President Joe Biden has remained quiet during the final days of the midterm campaigns. Meanwhile, his onetime boss — former President Barack Obama — is touring swing states to stump for vulnerable Democrats.
Biden’s absence has raised some questions… but White House press secretary Karine Jean-Pierre can’t be expected to answer.
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On Sunday, Obama spoke at a campaign event in opposition to Sen. Ron Johnson, R-Wisc.
“They had long hours and sore backs, and bad knees, to get that Social Security. If Ron Johnson does not understand that, if he understands giving tax breaks for private planes more than he understands that seniors who worked all their lives are able to retire with dignity and respect, he is not the person who is thinking about you and knows you and sees you and he should not be your senator from Wisconsin,” the former president said.
MSNBC’s Jonathan Capehart watched the speech, and he asked Jean-Pierre about Biden’s minimal role, compared to Obama’s
“Quite the passionate statement from the former president,” Capehart said. “My question is: Why is the former president making this case and not the current president?”
Jean-Pierre dismissed the premise of the question.
“So, I would disagree with that characterization of your question or how it was characterized there,” Jean-Pierre responded.
“The president has been talking about this almost every day for months now. He’s been talking about the choices that are at stake here, which is what I was just talking about moments ago, which is what Republicans are trying to do.”
Jean-Pierre went on to talk about the Republicans’ plan to roll back Biden’s record.
“Congressional Republicans are trying to take away our Social Security,” Jean-Pierre continued.
“They want to chop it off, they want to chop off, they want to put it on the chopping block. The president has said this, which is why he has taken every action he can to make sure we strengthen Medicare, right? That’s why the Inflation Reduction Act has been very, very important and critical, which is going to lower costs for Americans, really deal with what Americans are currently dealing with, when we talk about inflation. And the first thing that congressional Republicans say they want to do is repeal the Inflation Reduction Act.”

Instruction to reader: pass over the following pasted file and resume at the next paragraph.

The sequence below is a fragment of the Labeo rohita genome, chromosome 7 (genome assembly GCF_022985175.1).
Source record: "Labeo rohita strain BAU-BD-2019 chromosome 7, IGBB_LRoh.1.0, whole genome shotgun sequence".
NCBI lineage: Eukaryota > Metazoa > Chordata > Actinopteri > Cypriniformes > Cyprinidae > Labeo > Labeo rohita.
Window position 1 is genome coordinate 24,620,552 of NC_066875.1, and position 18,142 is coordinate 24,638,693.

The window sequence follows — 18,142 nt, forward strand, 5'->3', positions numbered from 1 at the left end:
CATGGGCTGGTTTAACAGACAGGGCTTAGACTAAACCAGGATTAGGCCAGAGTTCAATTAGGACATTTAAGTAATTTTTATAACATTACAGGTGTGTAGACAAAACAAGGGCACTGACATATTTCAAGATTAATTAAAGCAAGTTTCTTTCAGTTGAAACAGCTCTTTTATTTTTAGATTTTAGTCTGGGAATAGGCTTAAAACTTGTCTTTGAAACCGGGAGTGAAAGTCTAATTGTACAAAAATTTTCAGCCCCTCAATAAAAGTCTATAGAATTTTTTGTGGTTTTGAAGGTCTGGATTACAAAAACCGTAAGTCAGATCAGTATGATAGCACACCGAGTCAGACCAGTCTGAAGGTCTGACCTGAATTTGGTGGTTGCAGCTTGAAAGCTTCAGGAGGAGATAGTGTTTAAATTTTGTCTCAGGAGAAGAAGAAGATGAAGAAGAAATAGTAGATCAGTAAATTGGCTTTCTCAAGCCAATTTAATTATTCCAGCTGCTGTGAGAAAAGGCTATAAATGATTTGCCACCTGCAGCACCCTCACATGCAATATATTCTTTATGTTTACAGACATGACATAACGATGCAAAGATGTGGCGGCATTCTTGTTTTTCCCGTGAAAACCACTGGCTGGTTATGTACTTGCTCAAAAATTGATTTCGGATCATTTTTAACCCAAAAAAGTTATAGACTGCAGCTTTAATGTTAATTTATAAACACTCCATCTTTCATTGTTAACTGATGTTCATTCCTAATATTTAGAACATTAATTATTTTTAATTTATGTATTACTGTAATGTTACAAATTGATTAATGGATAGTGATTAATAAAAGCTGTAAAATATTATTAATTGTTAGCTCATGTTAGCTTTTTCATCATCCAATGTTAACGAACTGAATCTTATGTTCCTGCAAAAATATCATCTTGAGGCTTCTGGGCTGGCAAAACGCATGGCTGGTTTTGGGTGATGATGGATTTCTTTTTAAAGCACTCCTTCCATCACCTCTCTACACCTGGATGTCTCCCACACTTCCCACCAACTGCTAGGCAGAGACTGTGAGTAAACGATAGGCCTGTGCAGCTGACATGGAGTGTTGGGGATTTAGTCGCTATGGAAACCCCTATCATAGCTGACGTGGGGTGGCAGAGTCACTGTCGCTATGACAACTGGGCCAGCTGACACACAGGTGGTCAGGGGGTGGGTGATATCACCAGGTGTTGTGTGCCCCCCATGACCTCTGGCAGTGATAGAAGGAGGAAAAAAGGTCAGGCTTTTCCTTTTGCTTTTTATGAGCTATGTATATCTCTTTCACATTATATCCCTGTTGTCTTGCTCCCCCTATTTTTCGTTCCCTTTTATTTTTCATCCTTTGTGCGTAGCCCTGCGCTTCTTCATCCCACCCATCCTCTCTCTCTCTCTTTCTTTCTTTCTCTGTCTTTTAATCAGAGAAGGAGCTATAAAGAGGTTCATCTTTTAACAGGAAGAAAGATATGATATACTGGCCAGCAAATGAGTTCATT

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“The president has been talking about our economy every day,” Jean-Pierre continued. “The things that we saw the former president — President Obama — so passionately speak about are the things that are at stake, but also the work that the president — President Biden and Vice President Harris — have done to get out economy back on its feet for the last 20 months.”
Jean-Pierre failed to answer the substance of Capehart’s question: the reason for Biden’s absence from the campaign trail.
Rather, she repeated White House talking points about Social Security heading toward the “chopping block.”
Three days before, Jean-Pierre was speaking to reporters aboard Air Force One, and she used the phrase “Medicare and Social Security on the chopping block” three times.
Biden, still struggling with low approval, has remained notably absent from several midterm campaigns. In August, Biden said at an event with one senator, “I’ll come campaign for him or against him, whichever will help the most.”
Obama, on the other hand, has been making a warp-speed tour of swing states like Nevada, Michigan, and Wisconsin. The two-term president won all those states in both his presidential campaigns.
Take a look at Obama’s remark and Jean-Pierre’s reaction —
The Horn editorial team